R. E. Goodin, P. Pettit, T. Pogge, A COMPANION TO CONTEMPORARY POLITICAL PHILOSOPHY, Oxford, Blackwell, 2007
14 Pages Posted: 21 Sep 2011
Date Written: 2007
Federalism has received more philosophical attention recently, partly due to renewed political interest in federalism and its dilemmas and opportunities in Canada, Australia and Europe, where federal arrangements are seen as interesting solution to accommodating differences among populations divided by ethnic or cultural cleavages yet seeking a common political order. Recent empirical research on the requisite and legitimate basis for stability and trust among citizens in federations has also spurred philosophical study.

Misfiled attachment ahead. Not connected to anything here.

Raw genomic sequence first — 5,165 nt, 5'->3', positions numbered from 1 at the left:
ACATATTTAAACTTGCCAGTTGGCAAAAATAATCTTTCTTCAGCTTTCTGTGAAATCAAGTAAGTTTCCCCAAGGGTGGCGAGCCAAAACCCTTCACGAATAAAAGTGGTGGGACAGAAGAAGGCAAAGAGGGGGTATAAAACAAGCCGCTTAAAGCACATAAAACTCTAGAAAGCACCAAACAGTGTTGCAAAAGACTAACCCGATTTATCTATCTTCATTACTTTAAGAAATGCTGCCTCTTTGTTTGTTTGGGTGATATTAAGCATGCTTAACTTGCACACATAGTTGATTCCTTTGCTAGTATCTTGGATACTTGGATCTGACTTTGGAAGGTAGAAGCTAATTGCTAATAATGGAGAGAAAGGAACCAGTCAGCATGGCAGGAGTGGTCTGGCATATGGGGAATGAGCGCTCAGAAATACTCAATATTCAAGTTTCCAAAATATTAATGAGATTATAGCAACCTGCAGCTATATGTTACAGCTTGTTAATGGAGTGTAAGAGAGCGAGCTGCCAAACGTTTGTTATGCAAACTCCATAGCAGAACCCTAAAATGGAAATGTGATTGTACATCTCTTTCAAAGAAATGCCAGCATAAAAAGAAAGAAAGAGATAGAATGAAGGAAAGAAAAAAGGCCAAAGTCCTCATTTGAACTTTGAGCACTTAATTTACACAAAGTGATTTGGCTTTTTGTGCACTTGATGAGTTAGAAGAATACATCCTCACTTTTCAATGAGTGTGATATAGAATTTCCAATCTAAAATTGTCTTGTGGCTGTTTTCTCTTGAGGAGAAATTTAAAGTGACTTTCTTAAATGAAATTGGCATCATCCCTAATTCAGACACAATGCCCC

Federalism is the theory or advocacy of federal political orders, where citizens have political obligations to two authorities whose powers are constitutionally divided, so that the territorial sub-units and a center can each act independently of the others in some area. The sub-units may also participate in central decision-making bodies. The allocation of authority between the sub-units and center may vary; typically the center has powers regarding defense and foreign policy.
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